Intermittent Fasting: Is It Right For You?
Intermittent fasting is a new approach to evolutionary eating that has taken the wellness space by storm.
Healthline defines intermittent fasting as “an eating pattern that cycles between periods of fasting and eating [that] doesn’t specify which foods you should eat but rather when you should eat them. Common intermittent fasting methods involve daily 16-hour fasts or fasting for 24 hours, twice per week.”
And according to the Center for Discovery, “the thought behind intermittent fasting is that after the body is depleted of carbohydrates, it starts to burn fat. This starts to occur around 12 to 24 hours after [fasting] begins. Therefore, [fasting] for 12 to 24 hours will potentially lead to weight loss which can improve health.”
This method works wonders for some, but may not be the best fit for others. Here are my tips for a bio-individual approach to IF:
Avoid: Dysglycemia, Pregnancy and Kidney Stones:
If you have diabetes or are dysglycemic, your body either doesn’t make enough insulin, or can’t effectively use the insulin it does make. Over time, an inability to regulate blood sugar can lead to serious health conditions, such as heart disease, vision loss, and kidney disease. Because IF may dislodge insulin due to dips in blood sugar while fasting and spikes while eating, this method could potentially worsen dysglycemia or pose dangers for diabetics.
The disruption of insulin could also pose trouble for pregnant women. After the second trimester of pregnancy, a woman’s body generally requires more insulin, and the development of insulin resistance is not uncommon - therefore, disrupting your insulin levels with fasting during pregnancy - not a great idea!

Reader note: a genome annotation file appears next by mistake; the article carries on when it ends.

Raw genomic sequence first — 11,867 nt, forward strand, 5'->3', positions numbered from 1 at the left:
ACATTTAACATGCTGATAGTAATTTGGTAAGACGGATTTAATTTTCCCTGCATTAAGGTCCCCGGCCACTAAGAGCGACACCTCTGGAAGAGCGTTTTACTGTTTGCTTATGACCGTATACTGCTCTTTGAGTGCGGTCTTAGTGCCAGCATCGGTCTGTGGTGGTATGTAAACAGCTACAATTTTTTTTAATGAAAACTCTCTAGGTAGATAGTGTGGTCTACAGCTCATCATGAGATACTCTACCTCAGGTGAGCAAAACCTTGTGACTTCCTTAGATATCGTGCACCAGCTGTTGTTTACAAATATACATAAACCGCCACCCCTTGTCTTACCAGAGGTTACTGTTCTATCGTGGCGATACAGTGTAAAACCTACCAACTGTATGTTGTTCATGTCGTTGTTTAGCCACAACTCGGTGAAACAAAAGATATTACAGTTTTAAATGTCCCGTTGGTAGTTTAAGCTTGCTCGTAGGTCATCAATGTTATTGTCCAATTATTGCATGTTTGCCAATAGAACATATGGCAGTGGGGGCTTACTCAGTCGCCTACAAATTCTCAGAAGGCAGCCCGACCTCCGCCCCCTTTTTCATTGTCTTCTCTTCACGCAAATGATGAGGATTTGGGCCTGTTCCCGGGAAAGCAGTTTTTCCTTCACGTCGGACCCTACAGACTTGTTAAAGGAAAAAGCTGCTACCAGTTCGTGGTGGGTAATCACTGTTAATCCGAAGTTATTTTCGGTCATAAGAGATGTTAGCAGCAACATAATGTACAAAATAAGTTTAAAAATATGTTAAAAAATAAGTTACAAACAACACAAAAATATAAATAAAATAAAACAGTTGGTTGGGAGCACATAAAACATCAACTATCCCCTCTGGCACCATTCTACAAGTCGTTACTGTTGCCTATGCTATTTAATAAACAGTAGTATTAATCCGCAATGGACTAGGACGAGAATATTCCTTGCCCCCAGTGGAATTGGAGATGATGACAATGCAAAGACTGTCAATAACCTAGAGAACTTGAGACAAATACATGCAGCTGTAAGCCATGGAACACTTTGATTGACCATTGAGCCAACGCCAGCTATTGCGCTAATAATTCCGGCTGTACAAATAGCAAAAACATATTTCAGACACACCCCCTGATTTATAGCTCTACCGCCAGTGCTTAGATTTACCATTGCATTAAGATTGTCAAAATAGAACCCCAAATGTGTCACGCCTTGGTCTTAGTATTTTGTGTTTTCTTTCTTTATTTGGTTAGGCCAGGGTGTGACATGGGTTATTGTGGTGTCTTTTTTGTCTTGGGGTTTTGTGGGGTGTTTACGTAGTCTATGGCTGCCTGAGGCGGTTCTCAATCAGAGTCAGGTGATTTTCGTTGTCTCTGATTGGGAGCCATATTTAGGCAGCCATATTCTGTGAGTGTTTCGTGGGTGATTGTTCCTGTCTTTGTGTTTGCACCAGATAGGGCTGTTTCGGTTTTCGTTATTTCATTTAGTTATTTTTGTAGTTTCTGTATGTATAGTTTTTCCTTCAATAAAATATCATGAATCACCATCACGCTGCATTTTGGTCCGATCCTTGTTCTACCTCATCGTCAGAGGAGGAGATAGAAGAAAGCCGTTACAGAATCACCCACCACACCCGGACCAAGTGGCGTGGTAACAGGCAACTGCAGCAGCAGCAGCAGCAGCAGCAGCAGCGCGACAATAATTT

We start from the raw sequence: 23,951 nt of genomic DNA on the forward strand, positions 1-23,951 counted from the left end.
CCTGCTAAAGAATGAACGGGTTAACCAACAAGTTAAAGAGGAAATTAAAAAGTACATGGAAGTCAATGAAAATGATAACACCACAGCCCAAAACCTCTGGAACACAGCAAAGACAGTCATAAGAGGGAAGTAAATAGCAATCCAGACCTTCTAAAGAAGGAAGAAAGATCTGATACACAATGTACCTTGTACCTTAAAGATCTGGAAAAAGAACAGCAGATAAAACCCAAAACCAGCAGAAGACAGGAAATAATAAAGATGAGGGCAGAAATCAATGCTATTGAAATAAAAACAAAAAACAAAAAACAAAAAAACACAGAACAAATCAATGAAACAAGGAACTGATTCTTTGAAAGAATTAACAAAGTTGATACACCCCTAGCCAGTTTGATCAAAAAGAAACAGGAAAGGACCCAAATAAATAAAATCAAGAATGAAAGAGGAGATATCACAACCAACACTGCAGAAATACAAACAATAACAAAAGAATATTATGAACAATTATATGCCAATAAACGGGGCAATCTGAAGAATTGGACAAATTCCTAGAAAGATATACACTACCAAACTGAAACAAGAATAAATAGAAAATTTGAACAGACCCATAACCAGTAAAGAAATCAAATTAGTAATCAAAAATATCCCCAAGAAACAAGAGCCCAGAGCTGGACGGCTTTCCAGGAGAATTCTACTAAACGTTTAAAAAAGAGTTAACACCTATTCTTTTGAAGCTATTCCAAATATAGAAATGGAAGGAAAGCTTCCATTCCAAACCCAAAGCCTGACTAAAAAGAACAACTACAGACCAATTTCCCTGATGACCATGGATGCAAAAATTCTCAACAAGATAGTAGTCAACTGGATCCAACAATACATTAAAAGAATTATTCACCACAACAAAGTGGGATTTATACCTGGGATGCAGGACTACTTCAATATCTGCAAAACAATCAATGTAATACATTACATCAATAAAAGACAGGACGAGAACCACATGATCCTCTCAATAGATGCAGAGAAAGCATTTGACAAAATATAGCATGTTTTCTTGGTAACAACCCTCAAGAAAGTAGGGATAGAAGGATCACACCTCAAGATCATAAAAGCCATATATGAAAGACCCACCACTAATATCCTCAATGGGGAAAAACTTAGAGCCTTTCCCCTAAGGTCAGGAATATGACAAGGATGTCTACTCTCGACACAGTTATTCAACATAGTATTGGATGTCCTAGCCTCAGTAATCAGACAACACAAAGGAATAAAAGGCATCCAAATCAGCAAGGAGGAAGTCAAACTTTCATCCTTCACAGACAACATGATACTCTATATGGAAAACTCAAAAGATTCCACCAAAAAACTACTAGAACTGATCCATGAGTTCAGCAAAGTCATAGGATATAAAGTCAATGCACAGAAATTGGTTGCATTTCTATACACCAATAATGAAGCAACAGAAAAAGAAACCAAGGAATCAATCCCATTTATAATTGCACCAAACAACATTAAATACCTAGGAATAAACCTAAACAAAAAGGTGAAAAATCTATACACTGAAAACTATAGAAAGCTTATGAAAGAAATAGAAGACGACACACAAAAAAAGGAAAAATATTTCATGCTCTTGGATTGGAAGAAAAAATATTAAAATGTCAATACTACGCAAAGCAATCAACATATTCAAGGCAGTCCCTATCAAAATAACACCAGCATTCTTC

Similarly, those who struggle with kidney issues may also struggle with insulin resistance, which has been shown to increase levels of calcium in the urine, encouraging the development of kidney stones. Because fasting may shift the release of insulin, IF may not be the best choice.
Pause In Case Of: Breastfeeding, Chronic Candida, Acidity
As for the “maybes”, I’d like to pinpoint how disruptions to insulin can affect breastfeeding women and the gut.
Much like pregnancy, breastfeeding makes new requirements of a woman’s body. Research indicates that because breast milk is so high in lactose, a form of sugar, a woman’s blood sugar may dip by up to 25% while breastfeeding a child. Fasting while increasing your output of sugar-burning energy could very well encourage hypoglycemia, so I wouldn’t recommend it.
As for chronic candida and acidity in the gut, these conditions are often precipitated by the dysregulation of blood sugar. Spikes of sugar can feed bad bacteria in the gut and may worsen acid reflux - when the body has no food to soak up stomach acid, acid buildup can result. If your blood sugar is low for a long period of time (i.e. while fasting), a sudden spike may disrupt the bacterial balance and pH of the gut.
As always, a dietary regimen should always be bio-individual and suited for your unique needs and predispositions.
To find out more about IF, be sure to pre-order my dear friend Cynthia Thurlow’s book, IF45: Intermittent Fasting Transformation - Cynthia is an IF expert and her book is all about how menopausal and post-menopausal women can approach IF safely & sustainably!
To The Tru Of You,